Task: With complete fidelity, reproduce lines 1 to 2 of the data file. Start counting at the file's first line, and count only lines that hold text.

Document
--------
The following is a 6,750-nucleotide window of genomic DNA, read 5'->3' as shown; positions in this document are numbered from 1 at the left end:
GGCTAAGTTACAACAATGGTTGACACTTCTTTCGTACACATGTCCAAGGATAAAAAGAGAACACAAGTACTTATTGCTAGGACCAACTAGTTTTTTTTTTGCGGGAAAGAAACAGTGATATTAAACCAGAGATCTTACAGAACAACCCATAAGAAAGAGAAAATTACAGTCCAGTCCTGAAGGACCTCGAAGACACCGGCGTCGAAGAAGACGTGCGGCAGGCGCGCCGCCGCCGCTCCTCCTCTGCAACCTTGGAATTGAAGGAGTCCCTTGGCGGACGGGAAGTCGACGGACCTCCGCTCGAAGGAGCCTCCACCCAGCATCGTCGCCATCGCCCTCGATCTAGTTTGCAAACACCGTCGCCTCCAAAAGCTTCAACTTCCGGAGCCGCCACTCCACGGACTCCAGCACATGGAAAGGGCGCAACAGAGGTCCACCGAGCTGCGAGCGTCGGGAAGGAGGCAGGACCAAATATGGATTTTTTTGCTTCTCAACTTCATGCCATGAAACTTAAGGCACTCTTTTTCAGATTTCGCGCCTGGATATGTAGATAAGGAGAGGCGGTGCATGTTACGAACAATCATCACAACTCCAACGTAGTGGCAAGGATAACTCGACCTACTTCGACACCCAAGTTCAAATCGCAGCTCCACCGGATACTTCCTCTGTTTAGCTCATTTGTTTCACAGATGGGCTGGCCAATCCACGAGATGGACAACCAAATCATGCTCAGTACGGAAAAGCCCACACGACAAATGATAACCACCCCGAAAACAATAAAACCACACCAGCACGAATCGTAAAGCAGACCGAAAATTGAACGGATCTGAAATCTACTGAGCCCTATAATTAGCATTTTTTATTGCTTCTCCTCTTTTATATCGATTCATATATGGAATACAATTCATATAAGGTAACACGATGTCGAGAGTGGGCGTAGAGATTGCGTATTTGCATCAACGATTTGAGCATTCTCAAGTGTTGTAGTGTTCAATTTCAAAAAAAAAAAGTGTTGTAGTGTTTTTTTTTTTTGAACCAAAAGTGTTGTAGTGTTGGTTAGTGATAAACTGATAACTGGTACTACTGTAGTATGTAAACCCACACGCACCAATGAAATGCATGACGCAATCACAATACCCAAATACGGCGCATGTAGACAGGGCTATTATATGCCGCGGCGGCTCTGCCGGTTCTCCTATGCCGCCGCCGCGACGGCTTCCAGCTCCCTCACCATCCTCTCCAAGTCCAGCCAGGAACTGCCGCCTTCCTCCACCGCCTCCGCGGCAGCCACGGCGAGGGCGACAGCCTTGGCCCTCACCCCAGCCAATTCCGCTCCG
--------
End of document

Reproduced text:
The following is a 6,750-nucleotide window of genomic DNA, read 5'->3' as shown; positions in this document are numbered from 1 at the left end:
GGCTAAGTTACAACAATGGTTGACACTTCTTTCGTACACATGTCCAAGGATAAAAAGAGAACACAAGTACTTATTGCTAGGACCAACTAGTTTTTTTTTTGCGGGAAAGAAACAGTGATATTAAACCAGAGATCTTACAGAACAACCCATAAGAAAGAGAAAATTACAGTCCAGTCCTGAAGGACCTCGAAGACACCGGCGTCGAAGAAGACGTGCGGCAGGCGCGCCGCCGCCGCTCCTCCTCTGCAACCTTGGAATTGAAGGAGTCCCTTGGCGGACGGGAAGTCGACGGACCTCCGCTCGAAGGAGCCTCCACCCAGCATCGTCGCCATCGCCCTCGATCTAGTTTGCAAACACCGTCGCCTCCAAAAGCTTCAACTTCCGGAGCCGCCACTCCACGGACTCCAGCACATGGAAAGGGCGCAACAGAGGTCCACCGAGCTGCGAGCGTCGGGAAGGAGGCAGGACCAAATATGGATTTTTTTGCTTCTCAACTTCATGCCATGAAACTTAAGGCACTCTTTTTCAGATTTCGCGCCTGGATATGTAGATAAGGAGAGGCGGTGCATGTTACGAACAATCATCACAACTCCAACGTAGTGGCAAGGATAACTCGACCTACTTCGACACCCAAGTTCAAATCGCAGCTCCACCGGATACTTCCTCTGTTTAGCTCATTTGTTTCACAGATGGGCTGGCCAATCCACGAGATGGACAACCAAATCATGCTCAGTACGGAAAAGCCCACACGACAAATGATAACCACCCCGAAAACAATAAAACCACACCAGCACGAATCGTAAAGCAGACCGAAAATTGAACGGATCTGAAATCTACTGAGCCCTATAATTAGCATTTTTTATTGCTTCTCCTCTTTTATATCGATTCATATATGGAATACAATTCATATAAGGTAACACGATGTCGAGAGTGGGCGTAGAGATTGCGTATTTGCATCAACGATTTGAGCATTCTCAAGTGTTGTAGTGTTCAATTTCAAAAAAAAAAAGTGTTGTAGTGTTTTTTTTTTTTGAACCAAAAGTGTTGTAGTGTTGGTTAGTGATAAACTGATAACTGGTACTACTGTAGTATGTAAACCCACACGCACCAATGAAATGCATGACGCAATCACAATACCCAAATACGGCGCATGTAGACAGGGCTATTATATGCCGCGGCGGCTCTGCCGGTTCTCCTATGCCGCCGCCGCGACGGCTTCCAGCTCCCTCACCATCCTCTCCAAGTCCAGCCAGGAACTGCCGCCTTCCTCCACCGCCTCCGCGGCAGCCACGGCGAGGGCGACAGCCTTGGCCCTCACCCCAGCCAATTCCGCTCCG